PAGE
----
While we were in Camarinas, we wanted to take a trip to Santiago de Compostela. The local bus schedule was very clear in terms of the departure times, but otherwise it lacked clarity. I am very experienced in reading timetables and I usually make few mistakes. This time the three of us sat in front of the timetable and understood only the train station.
We had the impression that a bus went to Santiago de Compostela at 11:00 a.m. The timetable hung from the tourist information, we missed a stop sign. There was no structural indication anywhere (sign, bus shelter, marking on the street) about the stop, and the taxi driver who was just waiting for customers could not help us there. However, we had a reasonable assumption, because on our first day in Camarinas we sat for lunch in one of the restaurants on the waterfront and saw a bus drive off. So we waited around here. With a sluggish 20 minutes delay, the bus also appeared. Unfortunately, the bus driver did not sell us tickets to Santiago, but only to Muxia. We had to change there.
After an hour's drive we came to Muxia. With Sissi we would have driven across the bay and would have been there in 20 minutes. Muxia is very similar to Camarina's buildings. Here, too, old and new buildings mix into a conglomerate of beautiful ugliness. Muxia has an advantage over Camarinas, namely a bus stop with a timetable. There we found that it only continues to Santiago at 2:30 p.m. Rather stupid, because we wanted to go back the same day and also have a look at the place. So we passed the waiting time with a walk through Muxia at the beginning of the siesta.
While there are practically no tourists to be seen in Camarinas, there are numerous in Muxia. There seems to be a popular stop on the Way of St. James because there are many hikers as well as cycling pilgrims.
Unfortunately I could not take pictures of the weekly market, because the market operators were busy diligently dismantling their market stalls when we arrived. So only the streets and alleys of the village remained for Jens and me.
However, Muxia has been spared the grotesque excesses of mass tourism. Apart from the few hikers, cyclists and sailors who get lost here, there are no tourists. I liked that, everything looks very authentic.
The old buildings must have been around for a few hundred years. The new buildings in between have escaped any approval process by building authorities. The place is very, very similar to Camarina's. In Camarinas maybe everything is built a little more.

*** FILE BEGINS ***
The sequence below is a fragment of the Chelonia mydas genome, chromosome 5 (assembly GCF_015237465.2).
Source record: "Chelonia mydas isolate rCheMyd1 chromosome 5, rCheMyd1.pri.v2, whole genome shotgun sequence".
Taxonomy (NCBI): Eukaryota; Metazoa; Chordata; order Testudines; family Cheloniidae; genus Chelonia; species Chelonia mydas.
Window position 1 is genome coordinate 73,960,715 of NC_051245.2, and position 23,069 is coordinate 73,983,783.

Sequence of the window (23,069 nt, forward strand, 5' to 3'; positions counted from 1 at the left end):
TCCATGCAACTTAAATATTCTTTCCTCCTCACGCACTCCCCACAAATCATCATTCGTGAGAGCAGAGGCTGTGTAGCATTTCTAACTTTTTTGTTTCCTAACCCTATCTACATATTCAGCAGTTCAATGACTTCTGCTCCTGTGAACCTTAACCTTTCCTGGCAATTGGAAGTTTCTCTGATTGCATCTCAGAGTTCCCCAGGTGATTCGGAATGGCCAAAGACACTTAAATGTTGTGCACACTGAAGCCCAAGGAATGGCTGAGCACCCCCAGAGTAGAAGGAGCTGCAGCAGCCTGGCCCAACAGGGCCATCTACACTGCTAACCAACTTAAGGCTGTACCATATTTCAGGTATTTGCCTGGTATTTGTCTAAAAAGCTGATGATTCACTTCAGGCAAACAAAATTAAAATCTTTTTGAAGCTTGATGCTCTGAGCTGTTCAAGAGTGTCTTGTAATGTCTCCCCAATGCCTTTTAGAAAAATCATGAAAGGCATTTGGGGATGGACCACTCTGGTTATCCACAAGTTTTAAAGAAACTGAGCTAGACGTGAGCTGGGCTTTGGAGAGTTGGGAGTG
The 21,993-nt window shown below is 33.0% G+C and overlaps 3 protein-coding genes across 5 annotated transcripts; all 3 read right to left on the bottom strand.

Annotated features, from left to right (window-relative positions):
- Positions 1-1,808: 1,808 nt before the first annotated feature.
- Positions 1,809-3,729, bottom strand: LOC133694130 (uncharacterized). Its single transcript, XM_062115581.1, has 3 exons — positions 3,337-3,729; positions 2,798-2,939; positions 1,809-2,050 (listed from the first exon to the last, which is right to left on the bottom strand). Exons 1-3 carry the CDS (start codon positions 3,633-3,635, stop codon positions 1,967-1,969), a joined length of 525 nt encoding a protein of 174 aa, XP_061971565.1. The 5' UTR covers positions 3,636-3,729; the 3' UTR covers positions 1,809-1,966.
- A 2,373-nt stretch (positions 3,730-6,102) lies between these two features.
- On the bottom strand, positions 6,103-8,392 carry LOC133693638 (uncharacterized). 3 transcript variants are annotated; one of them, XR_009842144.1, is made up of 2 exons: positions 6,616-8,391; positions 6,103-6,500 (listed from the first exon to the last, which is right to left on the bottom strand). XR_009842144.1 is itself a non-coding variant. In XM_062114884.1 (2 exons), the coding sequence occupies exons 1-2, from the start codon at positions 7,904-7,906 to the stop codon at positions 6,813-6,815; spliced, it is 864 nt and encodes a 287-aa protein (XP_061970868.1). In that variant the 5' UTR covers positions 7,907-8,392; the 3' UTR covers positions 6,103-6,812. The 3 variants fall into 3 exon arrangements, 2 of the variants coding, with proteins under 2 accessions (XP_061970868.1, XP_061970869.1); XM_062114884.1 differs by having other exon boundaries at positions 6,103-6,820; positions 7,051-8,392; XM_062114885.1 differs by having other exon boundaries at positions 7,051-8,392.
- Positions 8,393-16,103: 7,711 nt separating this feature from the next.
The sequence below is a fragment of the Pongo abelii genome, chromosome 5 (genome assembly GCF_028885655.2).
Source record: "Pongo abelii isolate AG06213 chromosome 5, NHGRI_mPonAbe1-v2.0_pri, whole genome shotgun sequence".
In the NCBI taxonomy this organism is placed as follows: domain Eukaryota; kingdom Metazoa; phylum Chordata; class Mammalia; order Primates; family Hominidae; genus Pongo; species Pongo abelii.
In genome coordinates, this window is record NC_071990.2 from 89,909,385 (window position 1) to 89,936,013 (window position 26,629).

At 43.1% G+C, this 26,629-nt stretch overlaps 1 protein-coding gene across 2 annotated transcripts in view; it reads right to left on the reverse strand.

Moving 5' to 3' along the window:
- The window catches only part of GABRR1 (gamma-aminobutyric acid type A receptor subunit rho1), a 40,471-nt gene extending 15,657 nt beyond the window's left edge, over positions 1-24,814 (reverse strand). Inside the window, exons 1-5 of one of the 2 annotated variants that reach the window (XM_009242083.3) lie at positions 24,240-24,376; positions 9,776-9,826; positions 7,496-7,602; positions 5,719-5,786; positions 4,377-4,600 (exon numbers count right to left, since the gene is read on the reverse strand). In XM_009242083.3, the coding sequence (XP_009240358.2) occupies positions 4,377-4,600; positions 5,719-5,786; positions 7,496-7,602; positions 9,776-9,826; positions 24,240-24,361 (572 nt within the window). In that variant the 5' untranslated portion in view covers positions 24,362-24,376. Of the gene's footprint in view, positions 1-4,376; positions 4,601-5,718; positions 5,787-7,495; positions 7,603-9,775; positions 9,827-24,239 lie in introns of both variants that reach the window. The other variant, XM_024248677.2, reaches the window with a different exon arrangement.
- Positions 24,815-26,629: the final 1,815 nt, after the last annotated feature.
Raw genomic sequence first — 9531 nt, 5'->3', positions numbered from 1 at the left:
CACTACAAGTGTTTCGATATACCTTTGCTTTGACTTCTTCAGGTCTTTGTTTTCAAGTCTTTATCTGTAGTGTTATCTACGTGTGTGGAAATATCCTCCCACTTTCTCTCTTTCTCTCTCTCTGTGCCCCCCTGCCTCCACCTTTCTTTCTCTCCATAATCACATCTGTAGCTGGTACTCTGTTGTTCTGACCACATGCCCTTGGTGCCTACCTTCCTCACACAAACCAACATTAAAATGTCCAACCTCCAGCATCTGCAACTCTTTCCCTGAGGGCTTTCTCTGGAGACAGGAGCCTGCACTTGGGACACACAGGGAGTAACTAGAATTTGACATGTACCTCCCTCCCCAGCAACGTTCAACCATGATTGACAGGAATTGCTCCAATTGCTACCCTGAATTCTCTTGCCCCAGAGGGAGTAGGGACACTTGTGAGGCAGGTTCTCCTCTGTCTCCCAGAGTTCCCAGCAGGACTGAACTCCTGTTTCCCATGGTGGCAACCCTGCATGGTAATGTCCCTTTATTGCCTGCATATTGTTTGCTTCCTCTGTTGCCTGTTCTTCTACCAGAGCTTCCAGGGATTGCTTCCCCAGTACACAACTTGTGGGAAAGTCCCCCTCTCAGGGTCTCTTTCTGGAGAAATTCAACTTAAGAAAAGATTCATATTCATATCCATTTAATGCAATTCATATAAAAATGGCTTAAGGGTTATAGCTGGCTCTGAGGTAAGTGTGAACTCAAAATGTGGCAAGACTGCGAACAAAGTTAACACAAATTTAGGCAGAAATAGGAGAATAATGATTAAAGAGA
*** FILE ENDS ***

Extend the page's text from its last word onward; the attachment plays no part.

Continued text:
If you run higher and higher, you get a nice overview and see the forests in the background again. I have to mention that, because on my last visit to Spain by motorcycle I was more inland and further south. At that time, Spain seemed like a desert where sand and dust thrive. Everything is green here on the northwest corner, vast forests dominate the landscape between the small villages.
A beach promenade has been built on the western coast of the village. The beach is made of stones. Nevertheless, there are people who dare to go into the water here.
An older man came running from the market with a large bucket of fish waste. He descended the stairs that can be seen here. In doing so, he deceptively realistically imitated the screams of the seagulls, of which there are quite a few like on every coast. Then he emptied the bucket of waste on the stone beach. Word got around among the local seagulls in a fraction of a second and the garbage was disposed of in a brutal noise.
I was so fascinated that at first I couldn't think of activating the video camera. Then I thought of it and there is at least a short impression in this little film. The finger over the lens is a bit of a shame. Most of the fish was already eaten, but the noise was still in the air.
Back at the bus stop we saw two dozen pilgrims waiting in the shade for the bus. We expected the bus to be quite full. After further consultation of the timetable on site, we found that it would be impossible for us to get to Santiago de Compostela and back to Camarinas on the same day. So we stopped trying and took a taxi. We were on our way to Vigo anyway, because Christoph wanted to leave us there and get on the plane. In Vigo there is a train connection to Santiago and it runs regularly and we do not have to guess where the train station is. You can recognize train stations better than virtual bus stops.